Lance considered himself a typical country boy, walking along life’s path while whistling to Hank Williams, Jr.’s song “A Country Boy Can Survive.” He always had this ornery smile with a gleam in his eyes. It was that look of loving life and all the excitement life had to give. Lance loved his family, friends, and Country. His smile told so much about him.
His mother remembers that five of Lance’s birthday cakes when he was young had military themes. Lance, his brothers, and cousins were obsessed with playing with guns, airplanes, adventure, and fighting the bad guys. They always wanted to be the good guys. It was no surprise to his friends or family when Lance enlisted a year early for the Marine Corps during his junior year at Eastbrook High School. Dedicated and determined to get started, Lance enlisted with two fellow Eastbrook graduates. They left for boot camp in September, 2001. Lance was then stationed with the 2nd Battalion 5th Marines (“2/5”) as a Field Radio Communications Operator at Camp Pendleton, California.
Lance’s first 7 month tour was the invasion of Iraq in 2003. He left for his second tour in Iraq the 1st of September, 2004. Lance was assigned to Weapons Company 2/5 at Hurricane Point (a former Saddam Hussein palace) in the city of Ar Ramadi, Al-Anbar Province, Iraq. During his last call home, on Friday, November 12, 2004, Lance stated he was good, but very tired. He stated that they had been going out about three or four times a day to look for the bad guys. In one of Lance’s last comments that day to his family he stated, “I’m here so everyone there can be safe at home.” Lance felt he was there so that all people (no matter where they lived) could have the freedom to do what they wanted to do, say the things they wanted to say, and be who they wanted to be. Lance told his family, “Freedom isn’t free, and we have a price to pay for it.” Lance was always “Gung Ho” about his beliefs; so much so he wore the “Gung Ho” symbol tattooed on his inner left wrist.
While the world was watching Fallujah, Americans were fighting and dying in bitter street-to-street battles with insurgents in other parts of Iraq. Kirk Spitzer (CBS News) was with 2/5 in Ramadi, the heart of the resistance, and spoke to Lance’s Company Commander. Captain Pat Rapicault had warned Spitzer that the enemy was adapting and sure enough, as the Marines got better at avoiding IED’s, the insurgents turned to homicide bombers. Then, late on November 15, as the Marines headed back to base, the enemy caught up with them. A homicide bomber pulled up alongside and in an instant Corporal Lance Thompson was dead, along with Captain Rapicault and Corporal Marc Ryan. One of Lance’s best friends while in Iraq was the gunner who rode with Lance every day. Lance Corporal Ben Nelson was severely injured but stated that the last thing he remembers that day was seeing a rocket-propelled grenade go off close to their truck. Nelson said he looked down at Lance who was looking up at him with his huge smile. That smile that always had the little orneriness stuck in there.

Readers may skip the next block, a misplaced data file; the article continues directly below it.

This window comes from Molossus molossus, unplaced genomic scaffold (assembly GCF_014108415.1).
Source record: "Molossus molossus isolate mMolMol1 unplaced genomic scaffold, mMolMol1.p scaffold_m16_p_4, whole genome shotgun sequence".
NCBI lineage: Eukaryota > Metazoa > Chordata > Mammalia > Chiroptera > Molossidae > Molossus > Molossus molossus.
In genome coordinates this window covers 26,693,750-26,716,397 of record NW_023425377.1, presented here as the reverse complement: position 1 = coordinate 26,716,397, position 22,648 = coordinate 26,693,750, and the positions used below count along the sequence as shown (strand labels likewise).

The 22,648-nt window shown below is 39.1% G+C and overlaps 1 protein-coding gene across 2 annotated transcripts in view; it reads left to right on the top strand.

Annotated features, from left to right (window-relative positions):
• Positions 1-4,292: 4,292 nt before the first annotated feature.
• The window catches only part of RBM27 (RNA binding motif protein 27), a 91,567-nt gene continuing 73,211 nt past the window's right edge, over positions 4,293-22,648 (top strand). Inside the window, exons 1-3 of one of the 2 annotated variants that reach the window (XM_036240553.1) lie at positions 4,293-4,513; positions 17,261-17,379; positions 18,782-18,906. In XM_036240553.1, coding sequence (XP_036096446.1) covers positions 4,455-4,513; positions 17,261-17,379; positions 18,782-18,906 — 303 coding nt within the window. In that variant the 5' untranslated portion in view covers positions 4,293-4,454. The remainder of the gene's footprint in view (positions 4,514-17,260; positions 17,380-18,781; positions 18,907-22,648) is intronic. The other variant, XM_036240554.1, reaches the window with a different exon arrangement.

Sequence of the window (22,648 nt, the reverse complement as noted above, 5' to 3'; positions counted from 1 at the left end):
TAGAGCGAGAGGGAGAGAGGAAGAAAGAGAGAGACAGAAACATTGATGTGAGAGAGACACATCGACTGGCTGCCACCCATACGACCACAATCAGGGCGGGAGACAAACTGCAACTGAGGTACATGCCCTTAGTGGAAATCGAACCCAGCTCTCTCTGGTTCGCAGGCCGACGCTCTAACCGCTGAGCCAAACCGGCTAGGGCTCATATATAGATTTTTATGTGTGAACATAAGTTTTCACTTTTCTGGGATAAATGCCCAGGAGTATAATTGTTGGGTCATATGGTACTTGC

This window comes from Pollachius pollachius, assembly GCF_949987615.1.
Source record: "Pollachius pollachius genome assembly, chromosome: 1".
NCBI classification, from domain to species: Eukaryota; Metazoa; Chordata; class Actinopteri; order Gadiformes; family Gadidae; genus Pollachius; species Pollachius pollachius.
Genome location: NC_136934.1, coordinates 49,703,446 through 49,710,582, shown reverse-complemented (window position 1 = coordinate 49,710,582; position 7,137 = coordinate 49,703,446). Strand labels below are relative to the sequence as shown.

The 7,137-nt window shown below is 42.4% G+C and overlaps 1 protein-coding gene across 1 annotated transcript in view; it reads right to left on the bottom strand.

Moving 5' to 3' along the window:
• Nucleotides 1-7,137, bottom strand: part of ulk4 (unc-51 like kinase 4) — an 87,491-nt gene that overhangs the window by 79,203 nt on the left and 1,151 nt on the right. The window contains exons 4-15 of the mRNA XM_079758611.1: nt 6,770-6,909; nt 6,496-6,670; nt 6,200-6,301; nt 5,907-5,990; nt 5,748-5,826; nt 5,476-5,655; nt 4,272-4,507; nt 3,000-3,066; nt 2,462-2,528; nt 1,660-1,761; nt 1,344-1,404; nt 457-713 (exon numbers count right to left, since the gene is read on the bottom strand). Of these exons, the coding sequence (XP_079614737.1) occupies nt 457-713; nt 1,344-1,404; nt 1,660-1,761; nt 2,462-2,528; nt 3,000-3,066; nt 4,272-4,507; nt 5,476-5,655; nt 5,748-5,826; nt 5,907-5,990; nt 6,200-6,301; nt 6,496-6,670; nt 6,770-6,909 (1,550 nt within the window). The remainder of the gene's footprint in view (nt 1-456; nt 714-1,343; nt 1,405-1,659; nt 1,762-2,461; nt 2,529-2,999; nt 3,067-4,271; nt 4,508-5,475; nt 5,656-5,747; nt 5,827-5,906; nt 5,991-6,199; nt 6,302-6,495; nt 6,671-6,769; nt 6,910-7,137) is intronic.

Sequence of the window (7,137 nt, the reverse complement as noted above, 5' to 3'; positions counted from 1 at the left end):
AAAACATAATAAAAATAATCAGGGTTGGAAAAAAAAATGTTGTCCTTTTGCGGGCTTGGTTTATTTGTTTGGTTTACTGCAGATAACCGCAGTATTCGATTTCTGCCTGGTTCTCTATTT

Lance was posthumously awarded a Navy and
Marine Corps Achievement Medal with the following citation:
Heroic achievement while serving as Company Radio Operator, Weapons Company, 2D Battalion, 5th Marines, 1st Marine Division in support of Operation Iraqi Freedom II from 31 August to 15 November 2004. Corporal Thompson found himself in contact with the enemy almost on a daily basis. He was often thrust into intense small arms and rocket-propelled grenade fights. He never wavered; acting as the vehicle commander or passing information on the radio.
As the Radio Operator for the Company Commander, he was responsible for monitoring the entire battle and passing information to both the Company Commander and Maneuver Elements. His calm demeanor and accurate reporting was an asset to the entire company. Corporal Thompson also frequently dismounted in hostile areas and directly engaged the enemy. Despite the furious pace of operations, Corporal Thompson was responsible for maintaining the entire company’s communication suite of over 30 radios. Despite the great amount of work created by battle-damaged vehicles, the company never lacked effective communications. Corporal Thompson’s initiative, perseverance, and total dedication to duty reflected credit upon him and were in keeping with the highest traditions of the Marine Corps and the United States Naval Service.
Given this 4th day of January 2005
Richard F. Natonski
Major General, U.S. Marine Corps
Commanding General, 1st Marine Division